This month marks the the 50th anniversary of the Equal Rights Amendment’s first passage in the House of Representatives. On Thursday, the House Oversight and Reform Committee held a historic hearing about the amendment to examine the final steps necessary to certify.
On Friday, the U.S. Supreme Court agreed to hear two cases challenging a Texas law banning abortion after six weeks, but refused to block the law while it considers the case—leaving Texans without access to safe, legal abortion health care. The Court set oral arguments for the cases on November 1.
“For the second time, the Court declines to act immediately to protect these women from grave and irreparable harm,” Justice Sotomayor wrote a searing dissent to the Court’s refusal to enjoin the law.
Sens. Joe Manchin (D-W.V.) and Kyrsten Sinema (D-Ariz.) were elected to represent their constituents. But they are ignoring the cries of working families and caregivers, mothers of color in particular, by sitting on a much-needed $3.5 trillion investment that could address the decades-long fiscal neglect of low- and moderate-income families and communities.
We not only mistreat people of different colors—but we also use those same techniques to keep women in ‘their place.’ One of the things we use most thoughtlessly is words. Whoever said, “Words are the most powerful weapon devised by humankind” was right.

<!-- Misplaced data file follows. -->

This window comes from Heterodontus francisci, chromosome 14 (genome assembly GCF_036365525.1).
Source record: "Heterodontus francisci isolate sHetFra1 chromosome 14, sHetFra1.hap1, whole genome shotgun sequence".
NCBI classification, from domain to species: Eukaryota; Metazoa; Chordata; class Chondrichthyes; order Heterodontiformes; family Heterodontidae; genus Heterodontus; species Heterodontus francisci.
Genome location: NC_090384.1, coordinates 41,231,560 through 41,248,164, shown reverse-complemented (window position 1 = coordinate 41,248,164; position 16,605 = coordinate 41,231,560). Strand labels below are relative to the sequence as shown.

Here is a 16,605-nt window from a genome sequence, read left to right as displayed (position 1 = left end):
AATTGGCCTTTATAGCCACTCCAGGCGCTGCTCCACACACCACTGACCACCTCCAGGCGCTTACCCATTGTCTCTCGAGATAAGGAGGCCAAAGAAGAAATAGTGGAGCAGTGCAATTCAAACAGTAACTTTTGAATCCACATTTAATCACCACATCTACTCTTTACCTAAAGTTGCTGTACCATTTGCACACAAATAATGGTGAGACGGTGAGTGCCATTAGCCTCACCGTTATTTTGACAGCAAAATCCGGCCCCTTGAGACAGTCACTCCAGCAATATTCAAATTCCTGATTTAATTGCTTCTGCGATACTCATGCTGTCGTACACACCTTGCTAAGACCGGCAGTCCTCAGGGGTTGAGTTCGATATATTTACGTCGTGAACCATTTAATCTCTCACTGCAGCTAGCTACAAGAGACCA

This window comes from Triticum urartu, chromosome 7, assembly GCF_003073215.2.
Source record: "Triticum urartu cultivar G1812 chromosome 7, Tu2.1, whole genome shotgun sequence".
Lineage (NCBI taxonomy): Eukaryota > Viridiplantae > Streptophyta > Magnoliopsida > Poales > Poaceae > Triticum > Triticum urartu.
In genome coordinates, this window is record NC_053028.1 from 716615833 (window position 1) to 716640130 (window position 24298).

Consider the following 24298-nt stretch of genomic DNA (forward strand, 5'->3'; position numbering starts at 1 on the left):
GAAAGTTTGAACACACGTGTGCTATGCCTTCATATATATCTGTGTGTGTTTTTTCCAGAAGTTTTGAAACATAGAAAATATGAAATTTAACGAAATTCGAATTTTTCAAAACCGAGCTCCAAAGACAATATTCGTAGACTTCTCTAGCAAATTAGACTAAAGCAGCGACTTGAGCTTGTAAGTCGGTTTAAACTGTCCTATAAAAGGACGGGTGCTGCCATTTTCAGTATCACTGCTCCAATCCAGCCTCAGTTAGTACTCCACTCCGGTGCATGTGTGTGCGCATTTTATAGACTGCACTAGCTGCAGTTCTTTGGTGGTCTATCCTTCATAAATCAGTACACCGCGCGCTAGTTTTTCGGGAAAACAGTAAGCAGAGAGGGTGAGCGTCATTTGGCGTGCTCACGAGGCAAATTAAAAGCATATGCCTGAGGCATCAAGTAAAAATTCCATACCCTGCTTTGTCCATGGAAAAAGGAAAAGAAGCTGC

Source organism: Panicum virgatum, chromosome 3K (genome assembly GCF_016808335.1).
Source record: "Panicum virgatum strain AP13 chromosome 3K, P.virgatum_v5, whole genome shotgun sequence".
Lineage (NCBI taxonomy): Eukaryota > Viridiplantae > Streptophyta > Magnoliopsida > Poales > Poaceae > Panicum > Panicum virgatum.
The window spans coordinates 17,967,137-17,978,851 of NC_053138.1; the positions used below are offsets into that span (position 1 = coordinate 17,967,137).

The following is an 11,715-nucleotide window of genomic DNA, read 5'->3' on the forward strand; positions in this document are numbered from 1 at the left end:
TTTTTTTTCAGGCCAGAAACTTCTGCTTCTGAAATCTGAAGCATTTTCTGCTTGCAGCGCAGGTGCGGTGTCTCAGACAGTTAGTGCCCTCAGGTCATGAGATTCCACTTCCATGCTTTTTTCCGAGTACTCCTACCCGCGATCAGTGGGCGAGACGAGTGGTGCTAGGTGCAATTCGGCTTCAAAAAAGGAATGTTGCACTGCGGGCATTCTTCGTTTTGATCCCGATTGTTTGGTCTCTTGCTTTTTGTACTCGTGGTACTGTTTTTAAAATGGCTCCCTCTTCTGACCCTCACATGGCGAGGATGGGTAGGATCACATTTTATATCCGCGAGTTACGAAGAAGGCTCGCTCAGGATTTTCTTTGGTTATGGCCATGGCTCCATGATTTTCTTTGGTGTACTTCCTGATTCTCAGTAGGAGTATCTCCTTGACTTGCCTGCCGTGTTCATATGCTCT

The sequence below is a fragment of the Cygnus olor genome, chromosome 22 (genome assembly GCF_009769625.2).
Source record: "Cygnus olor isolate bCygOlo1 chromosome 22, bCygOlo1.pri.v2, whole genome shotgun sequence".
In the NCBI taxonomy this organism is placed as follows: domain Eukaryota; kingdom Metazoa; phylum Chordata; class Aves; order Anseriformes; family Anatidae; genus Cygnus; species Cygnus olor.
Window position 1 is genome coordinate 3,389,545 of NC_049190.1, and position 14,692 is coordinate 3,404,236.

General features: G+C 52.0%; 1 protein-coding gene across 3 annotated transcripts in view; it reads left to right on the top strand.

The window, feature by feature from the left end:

So let’s look at a few words used by racists and see if their use can be compared to the words used in sexist literature.
If the critical race theory panic teaches us anything, it’s that Americans need more, not less education about how race and gender shape our lives, institutions and opportunities in the U.S. That’s why feminist scholars have teamed up to produce a new curriculum on critical race theory for use in grade schools.
After being sterilized in Nazi facilities, Dorothea Buck dedicated her life to being a psychiatric activist.
“As long as we talk to each other,” she said again and again until the end of her life, “we don’t kill each other.”
When she was a college freshman in 1994, Christy Brzonkala was gang-raped by two students at Virginia Tech. Brzonkala turned to a law newly passed called the Violence Against Women Act—and her case made it to the Supreme Court, where women’s right to equal protection from violence ultimately died.
When passed, the Equal Rights Amendment would spark Congress to enact new laws on gender violence, including redrafting the Violence Against Women Act civil rights remedy, and chart a path to overturn Brzonkala’s devastating decision.
In March, the House passed H.J. Res. 17, which would eliminate the arbitrary time limit for ERA ratification and remove any shadow of uncertainty about the ERA’s validity. A companion measure is pending in the Senate.
Gender equality is not a partisan issue. The ERA is the way to guarantee it, and the time for action is now.
I’m female. I’m Latina. I’m a tech CEO. It’s an understatement to say I’m a rare breed.
As we mark Latina Equal Pay Day this year, here’s what to do to make sure you’re getting paid equally.
As we move closer to equal pay for equal work, we must not forget that for Latinas and other women of color, the wage gap is the most dramatic—hindering our economy and leaving millions of working families behind.